'Since the question of breach of contract was necessarily before the Nebraska Supreme Court and decided adversely to plaintiffs in the earlier suit, and since breach of contract is the only issue in the instant action it follows that the rule stated above precludes this court from entertaining plaintiffs' action. This holding makes unnecessary a (fol. 115) consideration of the other issues before the court.


'This is a situation in which the intent of the parties has been clearly manifested. An effort was made to effectively implement that intent. However, despite such clarity of intent, the law, as expounded by the Supreme Court of


Nebraska, has attached to the efforts of the parties a result contrary to their intent. That such a fortuity has resulted in a hardship to plaintiffs cannot be doubted. But the plaintiffs in seeking to overcome this hardship have had their day in court. The instruments given them by defendants were ineffective to convey what defendants intended to convey and what plaintiffs thought they were to receive. Even in that situation defendants were denied equitable relief. Such a result reflects the judgment of the highest court of this state that defendants were not retaining something to which they were not entitled. This court does not sit as a court of appeals to reverse or rectify errors or inequities, imagined or actual, coming from the Supreme Court bench. Nor is it a forum in which a disappointed litigant may again wage his cause. The public policy dictate that there must be an end to litigation directs that the judgment of the Negraska court, whether right or wrong, must stand as the final word in this dispute.'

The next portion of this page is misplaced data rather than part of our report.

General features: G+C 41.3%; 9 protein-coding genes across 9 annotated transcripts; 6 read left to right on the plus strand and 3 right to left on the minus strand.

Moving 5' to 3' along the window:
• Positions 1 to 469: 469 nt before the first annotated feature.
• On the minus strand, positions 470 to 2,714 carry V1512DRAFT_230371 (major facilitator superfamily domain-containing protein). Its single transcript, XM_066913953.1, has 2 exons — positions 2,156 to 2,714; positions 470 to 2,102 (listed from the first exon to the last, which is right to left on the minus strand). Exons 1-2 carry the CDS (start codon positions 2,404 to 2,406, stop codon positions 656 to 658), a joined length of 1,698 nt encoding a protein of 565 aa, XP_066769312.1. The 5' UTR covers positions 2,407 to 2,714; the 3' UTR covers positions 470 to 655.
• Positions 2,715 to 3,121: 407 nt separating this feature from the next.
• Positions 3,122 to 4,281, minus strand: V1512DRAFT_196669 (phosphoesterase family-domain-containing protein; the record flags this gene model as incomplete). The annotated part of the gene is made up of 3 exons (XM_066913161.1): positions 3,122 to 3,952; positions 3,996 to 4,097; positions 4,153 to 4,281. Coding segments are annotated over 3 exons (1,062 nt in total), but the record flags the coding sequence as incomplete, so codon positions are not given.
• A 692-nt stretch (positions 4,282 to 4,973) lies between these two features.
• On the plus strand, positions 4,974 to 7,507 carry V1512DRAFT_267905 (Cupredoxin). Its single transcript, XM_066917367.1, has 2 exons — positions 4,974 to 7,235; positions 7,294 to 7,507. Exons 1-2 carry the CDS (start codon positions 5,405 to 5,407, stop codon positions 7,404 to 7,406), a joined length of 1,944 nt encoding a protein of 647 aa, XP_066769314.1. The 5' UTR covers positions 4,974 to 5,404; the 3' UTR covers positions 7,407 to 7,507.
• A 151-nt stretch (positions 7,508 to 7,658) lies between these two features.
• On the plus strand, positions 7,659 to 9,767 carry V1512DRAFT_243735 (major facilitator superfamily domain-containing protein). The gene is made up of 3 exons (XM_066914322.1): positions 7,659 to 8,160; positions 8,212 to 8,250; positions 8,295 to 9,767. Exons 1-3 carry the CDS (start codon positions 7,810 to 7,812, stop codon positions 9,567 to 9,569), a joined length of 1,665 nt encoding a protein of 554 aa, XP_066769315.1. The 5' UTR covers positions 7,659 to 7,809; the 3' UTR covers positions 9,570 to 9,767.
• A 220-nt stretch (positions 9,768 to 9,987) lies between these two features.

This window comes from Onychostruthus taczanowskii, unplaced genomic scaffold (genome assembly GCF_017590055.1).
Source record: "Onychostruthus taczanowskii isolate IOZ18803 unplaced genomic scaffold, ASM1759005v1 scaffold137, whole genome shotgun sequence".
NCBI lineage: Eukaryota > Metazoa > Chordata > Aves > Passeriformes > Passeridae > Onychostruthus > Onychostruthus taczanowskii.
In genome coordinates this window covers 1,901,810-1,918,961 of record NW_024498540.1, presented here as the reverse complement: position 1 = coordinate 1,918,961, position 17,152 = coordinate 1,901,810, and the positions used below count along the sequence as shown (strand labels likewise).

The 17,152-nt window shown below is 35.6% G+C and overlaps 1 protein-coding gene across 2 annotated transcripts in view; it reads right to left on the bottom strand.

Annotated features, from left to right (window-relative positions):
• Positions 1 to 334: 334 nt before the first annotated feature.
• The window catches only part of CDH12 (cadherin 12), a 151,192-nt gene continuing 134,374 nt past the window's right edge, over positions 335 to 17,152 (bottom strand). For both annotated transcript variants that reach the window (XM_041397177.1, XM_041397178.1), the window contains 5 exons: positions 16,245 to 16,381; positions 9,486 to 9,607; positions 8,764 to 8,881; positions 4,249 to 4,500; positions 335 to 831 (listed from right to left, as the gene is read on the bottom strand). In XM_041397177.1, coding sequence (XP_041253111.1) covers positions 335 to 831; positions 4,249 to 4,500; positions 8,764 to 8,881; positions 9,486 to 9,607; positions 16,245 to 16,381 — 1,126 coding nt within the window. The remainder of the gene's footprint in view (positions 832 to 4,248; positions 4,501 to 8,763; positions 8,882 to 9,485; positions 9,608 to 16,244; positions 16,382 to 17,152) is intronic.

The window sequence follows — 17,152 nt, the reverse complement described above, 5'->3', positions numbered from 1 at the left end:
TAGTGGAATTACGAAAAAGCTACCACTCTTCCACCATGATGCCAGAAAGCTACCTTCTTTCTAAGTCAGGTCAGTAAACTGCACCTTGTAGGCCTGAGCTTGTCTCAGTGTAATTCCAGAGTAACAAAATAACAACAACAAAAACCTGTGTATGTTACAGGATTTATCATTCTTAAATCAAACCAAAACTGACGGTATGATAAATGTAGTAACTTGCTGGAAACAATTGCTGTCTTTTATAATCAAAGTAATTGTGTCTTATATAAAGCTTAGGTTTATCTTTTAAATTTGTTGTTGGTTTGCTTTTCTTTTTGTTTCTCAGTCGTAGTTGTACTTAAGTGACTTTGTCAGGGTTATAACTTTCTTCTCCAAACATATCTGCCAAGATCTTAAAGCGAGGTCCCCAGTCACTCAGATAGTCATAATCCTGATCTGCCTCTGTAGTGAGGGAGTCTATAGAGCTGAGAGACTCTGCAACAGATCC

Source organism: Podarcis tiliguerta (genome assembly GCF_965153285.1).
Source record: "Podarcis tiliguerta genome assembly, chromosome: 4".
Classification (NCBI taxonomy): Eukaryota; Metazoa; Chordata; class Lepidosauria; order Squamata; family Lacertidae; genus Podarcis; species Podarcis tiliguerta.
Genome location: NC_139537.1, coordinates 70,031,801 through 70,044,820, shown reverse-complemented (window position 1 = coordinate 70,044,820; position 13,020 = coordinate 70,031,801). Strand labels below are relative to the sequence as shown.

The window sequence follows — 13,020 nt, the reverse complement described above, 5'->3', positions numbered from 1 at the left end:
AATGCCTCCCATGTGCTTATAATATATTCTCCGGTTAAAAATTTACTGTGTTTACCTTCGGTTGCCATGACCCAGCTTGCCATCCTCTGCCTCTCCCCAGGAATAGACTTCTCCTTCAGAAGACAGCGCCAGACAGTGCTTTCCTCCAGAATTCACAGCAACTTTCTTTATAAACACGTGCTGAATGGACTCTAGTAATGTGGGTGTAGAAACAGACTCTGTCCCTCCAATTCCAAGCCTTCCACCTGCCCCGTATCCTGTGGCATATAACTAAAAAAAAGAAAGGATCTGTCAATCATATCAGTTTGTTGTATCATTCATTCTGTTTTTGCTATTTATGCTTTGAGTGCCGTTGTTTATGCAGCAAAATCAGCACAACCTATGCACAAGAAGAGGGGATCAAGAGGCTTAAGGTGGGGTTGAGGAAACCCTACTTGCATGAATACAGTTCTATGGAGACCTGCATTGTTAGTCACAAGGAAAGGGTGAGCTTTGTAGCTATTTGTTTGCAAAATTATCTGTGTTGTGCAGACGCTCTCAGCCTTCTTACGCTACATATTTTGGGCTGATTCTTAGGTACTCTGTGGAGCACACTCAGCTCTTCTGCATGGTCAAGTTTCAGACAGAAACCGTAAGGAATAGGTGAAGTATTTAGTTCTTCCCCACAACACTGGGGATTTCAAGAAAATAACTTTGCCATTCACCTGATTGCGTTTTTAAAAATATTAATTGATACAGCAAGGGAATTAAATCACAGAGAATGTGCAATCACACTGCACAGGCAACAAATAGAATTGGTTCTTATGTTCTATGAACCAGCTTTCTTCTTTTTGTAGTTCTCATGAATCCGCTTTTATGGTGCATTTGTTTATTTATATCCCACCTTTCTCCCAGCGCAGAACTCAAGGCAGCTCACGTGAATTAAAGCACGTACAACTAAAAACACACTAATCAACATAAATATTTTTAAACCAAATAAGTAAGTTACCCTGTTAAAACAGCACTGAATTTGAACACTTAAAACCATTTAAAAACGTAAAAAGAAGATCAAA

We have carefully considered the arguments of appellants as to why the trial judge has erred in deciding as he did. No purpose would be served by repeating these arguments. It is sufficient to state that nothing urged upon us demonstrates that the trial judge misconceived or misapplied the pertinent law of Nebraska. 'If a federal district judge has reached a permissible conclusion upon a question of local law, we will not reverse, even though we may think the law should be otherwise.' National Bellas Hess Inc. v. Kalis, 191 F.2d 739, 741, 8th Cir. 1951, cert. den. 342 U.S. 933, 72 S.Ct. 377, 96 L.Ed. 695. See Village of Brooten v. Cudahy Packing Co., 291 F.2d 284, 8th Cir. 1961 and cases there cited, and Phoenix Assurance Company of New York v. City of Buckner, Missouri, 305 F.2d 54, 8th Cir. 1962.


The judgment is affirmed.